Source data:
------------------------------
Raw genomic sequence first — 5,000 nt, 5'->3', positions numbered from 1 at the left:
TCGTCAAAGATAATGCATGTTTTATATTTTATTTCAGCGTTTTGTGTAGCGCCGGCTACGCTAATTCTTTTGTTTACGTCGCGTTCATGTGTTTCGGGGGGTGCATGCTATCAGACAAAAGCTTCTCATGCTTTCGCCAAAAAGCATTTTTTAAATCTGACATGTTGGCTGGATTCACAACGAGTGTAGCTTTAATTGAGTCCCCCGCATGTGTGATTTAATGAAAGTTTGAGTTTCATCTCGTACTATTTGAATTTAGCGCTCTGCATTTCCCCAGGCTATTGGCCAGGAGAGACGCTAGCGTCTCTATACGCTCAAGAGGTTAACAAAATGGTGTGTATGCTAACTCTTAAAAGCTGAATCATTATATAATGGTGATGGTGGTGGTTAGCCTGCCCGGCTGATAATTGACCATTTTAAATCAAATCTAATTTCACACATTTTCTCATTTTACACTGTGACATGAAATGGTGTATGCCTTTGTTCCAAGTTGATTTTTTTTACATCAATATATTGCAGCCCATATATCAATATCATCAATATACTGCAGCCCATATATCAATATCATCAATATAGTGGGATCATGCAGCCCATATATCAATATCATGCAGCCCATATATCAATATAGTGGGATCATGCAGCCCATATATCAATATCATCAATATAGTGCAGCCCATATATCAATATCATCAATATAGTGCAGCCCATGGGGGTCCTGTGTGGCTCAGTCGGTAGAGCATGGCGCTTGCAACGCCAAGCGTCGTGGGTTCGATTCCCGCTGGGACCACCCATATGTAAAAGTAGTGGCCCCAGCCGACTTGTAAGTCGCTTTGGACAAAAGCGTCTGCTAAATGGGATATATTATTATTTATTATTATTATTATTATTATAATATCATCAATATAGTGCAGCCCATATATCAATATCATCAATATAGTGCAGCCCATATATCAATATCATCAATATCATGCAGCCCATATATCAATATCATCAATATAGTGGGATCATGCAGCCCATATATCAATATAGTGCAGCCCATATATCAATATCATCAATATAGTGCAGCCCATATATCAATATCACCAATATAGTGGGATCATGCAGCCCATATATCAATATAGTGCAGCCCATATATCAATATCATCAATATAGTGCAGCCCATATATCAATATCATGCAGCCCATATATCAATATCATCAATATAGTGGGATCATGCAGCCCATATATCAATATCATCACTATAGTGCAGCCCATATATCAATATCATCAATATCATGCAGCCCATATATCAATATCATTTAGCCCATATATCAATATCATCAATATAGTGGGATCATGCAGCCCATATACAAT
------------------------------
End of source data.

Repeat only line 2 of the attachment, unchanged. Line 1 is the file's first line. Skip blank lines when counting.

TCGTCAAAGATAATGCATGTTTTATATTTTATTTCAGCGTTTTGTGTAGCGCCGGCTACGCTAATTCTTTTGTTTACGTCGCGTTCATGTGTTTCGGGGGGTGCATGCTATCAGACAAAAGCTTCTCATGCTTTCGCCAAAAAGCATTTTTTAAATCTGACATGTTGGCTGGATTCACAACGAGTGTAGCTTTAATTGAGTCCCCCGCATGTGTGATTTAATGAAAGTTTGAGTTTCATCTCGTACTATTTGAATTTAGCGCTCTGCATTTCCCCAGGCTATTGGCCAGGAGAGACGCTAGCGTCTCTATACGCTCAAGAGGTTAACAAAATGGTGTGTATGCTAACTCTTAAAAGCTGAATCATTATATAATGGTGATGGTGGTGGTTAGCCTGCCCGGCTGATAATTGACCATTTTAAATCAAATCTAATTTCACACATTTTCTCATTTTACACTGTGACATGAAATGGTGTATGCCTTTGTTCCAAGTTGATTTTTTTTACATCAATATATTGCAGCCCATATATCAATATCATCAATATACTGCAGCCCATATATCAATATCATCAATATAGTGGGATCATGCAGCCCATATATCAATATCATGCAGCCCATATATCAATATAGTGGGATCATGCAGCCCATATATCAATATCATCAATATAGTGCAGCCCATATATCAATATCATCAATATAGTGCAGCCCATGGGGGTCCTGTGTGGCTCAGTCGGTAGAGCATGGCGCTTGCAACGCCAAGCGTCGTGGGTTCGATTCCCGCTGGGACCACCCATATGTAAAAGTAGTGGCCCCAGCCGACTTGTAAGTCGCTTTGGACAAAAGCGTCTGCTAAATGGGATATATTATTATTTATTATTATTATTATTATTATAATATCATCAATATAGTGCAGCCCATATATCAATATCATCAATATAGTGCAGCCCATATATCAATATCATCAATATCATGCAGCCCATATATCAATATCATCAATATAGTGGGATCATGCAGCCCATATATCAATATAGTGCAGCCCATATATCAATATCATCAATATAGTGCAGCCCATATATCAATATCACCAATATAGTGGGATCATGCAGCCCATATATCAATATAGTGCAGCCCATATATCAATATCATCAATATAGTGCAGCCCATATATCAATATCATGCAGCCCATATATCAATATCATCAATATAGTGGGATCATGCAGCCCATATATCAATATCATCACTATAGTGCAGCCCATATATCAATATCATCAATATCATGCAGCCCATATATCAATATCATTTAGCCCATATATCAATATCATCAATATAGTGGGATCATGCAGCCCATATACAAT